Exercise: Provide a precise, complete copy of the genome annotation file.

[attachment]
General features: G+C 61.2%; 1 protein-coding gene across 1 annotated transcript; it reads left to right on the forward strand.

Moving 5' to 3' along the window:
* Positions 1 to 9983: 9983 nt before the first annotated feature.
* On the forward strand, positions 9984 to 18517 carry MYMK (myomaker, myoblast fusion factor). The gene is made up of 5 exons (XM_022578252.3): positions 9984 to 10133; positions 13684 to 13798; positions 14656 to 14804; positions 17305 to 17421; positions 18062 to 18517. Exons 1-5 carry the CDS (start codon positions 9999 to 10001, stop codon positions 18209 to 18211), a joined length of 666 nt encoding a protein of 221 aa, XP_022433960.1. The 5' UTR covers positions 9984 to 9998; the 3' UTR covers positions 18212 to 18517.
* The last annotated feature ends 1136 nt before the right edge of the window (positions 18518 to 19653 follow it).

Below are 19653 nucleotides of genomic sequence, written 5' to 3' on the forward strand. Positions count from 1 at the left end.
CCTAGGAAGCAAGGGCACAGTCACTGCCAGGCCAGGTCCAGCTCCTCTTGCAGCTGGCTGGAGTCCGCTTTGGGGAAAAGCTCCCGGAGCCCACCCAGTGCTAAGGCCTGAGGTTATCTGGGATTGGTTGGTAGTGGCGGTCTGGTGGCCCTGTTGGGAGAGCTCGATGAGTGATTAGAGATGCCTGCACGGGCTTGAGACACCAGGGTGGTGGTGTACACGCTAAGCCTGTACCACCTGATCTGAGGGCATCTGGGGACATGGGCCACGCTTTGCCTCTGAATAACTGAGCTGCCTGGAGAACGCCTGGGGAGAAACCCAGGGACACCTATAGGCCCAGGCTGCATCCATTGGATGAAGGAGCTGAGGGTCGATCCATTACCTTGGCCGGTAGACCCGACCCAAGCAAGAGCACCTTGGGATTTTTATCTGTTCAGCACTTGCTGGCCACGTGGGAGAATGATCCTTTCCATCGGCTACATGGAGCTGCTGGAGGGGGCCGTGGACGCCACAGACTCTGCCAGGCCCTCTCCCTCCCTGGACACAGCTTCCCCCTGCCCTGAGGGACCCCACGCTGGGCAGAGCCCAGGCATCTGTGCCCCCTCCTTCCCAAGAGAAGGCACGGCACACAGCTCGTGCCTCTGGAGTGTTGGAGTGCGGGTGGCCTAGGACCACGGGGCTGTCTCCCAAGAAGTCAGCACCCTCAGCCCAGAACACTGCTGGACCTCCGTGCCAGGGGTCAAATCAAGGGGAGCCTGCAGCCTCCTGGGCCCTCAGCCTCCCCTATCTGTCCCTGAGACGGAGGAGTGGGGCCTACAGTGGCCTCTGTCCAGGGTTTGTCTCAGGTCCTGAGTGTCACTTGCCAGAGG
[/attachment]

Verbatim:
General features: G+C 61.2%; 1 protein-coding gene across 1 annotated transcript; it reads left to right on the forward strand.

Moving 5' to 3' along the window:
* Positions 1 to 9983: 9983 nt before the first annotated feature.
* On the forward strand, positions 9984 to 18517 carry MYMK (myomaker, myoblast fusion factor). The gene is made up of 5 exons (XM_022578252.3): positions 9984 to 10133; positions 13684 to 13798; positions 14656 to 14804; positions 17305 to 17421; positions 18062 to 18517. Exons 1-5 carry the CDS (start codon positions 9999 to 10001, stop codon positions 18209 to 18211), a joined length of 666 nt encoding a protein of 221 aa, XP_022433960.1. The 5' UTR covers positions 9984 to 9998; the 3' UTR covers positions 18212 to 18517.
* The last annotated feature ends 1136 nt before the right edge of the window (positions 18518 to 19653 follow it).

Below are 19653 nucleotides of genomic sequence, written 5' to 3' on the forward strand. Positions count from 1 at the left end.
CCTAGGAAGCAAGGGCACAGTCACTGCCAGGCCAGGTCCAGCTCCTCTTGCAGCTGGCTGGAGTCCGCTTTGGGGAAAAGCTCCCGGAGCCCACCCAGTGCTAAGGCCTGAGGTTATCTGGGATTGGTTGGTAGTGGCGGTCTGGTGGCCCTGTTGGGAGAGCTCGATGAGTGATTAGAGATGCCTGCACGGGCTTGAGACACCAGGGTGGTGGTGTACACGCTAAGCCTGTACCACCTGATCTGAGGGCATCTGGGGACATGGGCCACGCTTTGCCTCTGAATAACTGAGCTGCCTGGAGAACGCCTGGGGAGAAACCCAGGGACACCTATAGGCCCAGGCTGCATCCATTGGATGAAGGAGCTGAGGGTCGATCCATTACCTTGGCCGGTAGACCCGACCCAAGCAAGAGCACCTTGGGATTTTTATCTGTTCAGCACTTGCTGGCCACGTGGGAGAATGATCCTTTCCATCGGCTACATGGAGCTGCTGGAGGGGGCCGTGGACGCCACAGACTCTGCCAGGCCCTCTCCCTCCCTGGACACAGCTTCCCCCTGCCCTGAGGGACCCCACGCTGGGCAGAGCCCAGGCATCTGTGCCCCCTCCTTCCCAAGAGAAGGCACGGCACACAGCTCGTGCCTCTGGAGTGTTGGAGTGCGGGTGGCCTAGGACCACGGGGCTGTCTCCCAAGAAGTCAGCACCCTCAGCCCAGAACACTGCTGGACCTCCGTGCCAGGGGTCAAATCAAGGGGAGCCTGCAGCCTCCTGGGCCCTCAGCCTCCCCTATCTGTCCCTGAGACGGAGGAGTGGGGCCTACAGTGGCCTCTGTCCAGGGTTTGTCTCAGGTCCTGAGTGTCACTTGCCAGAGG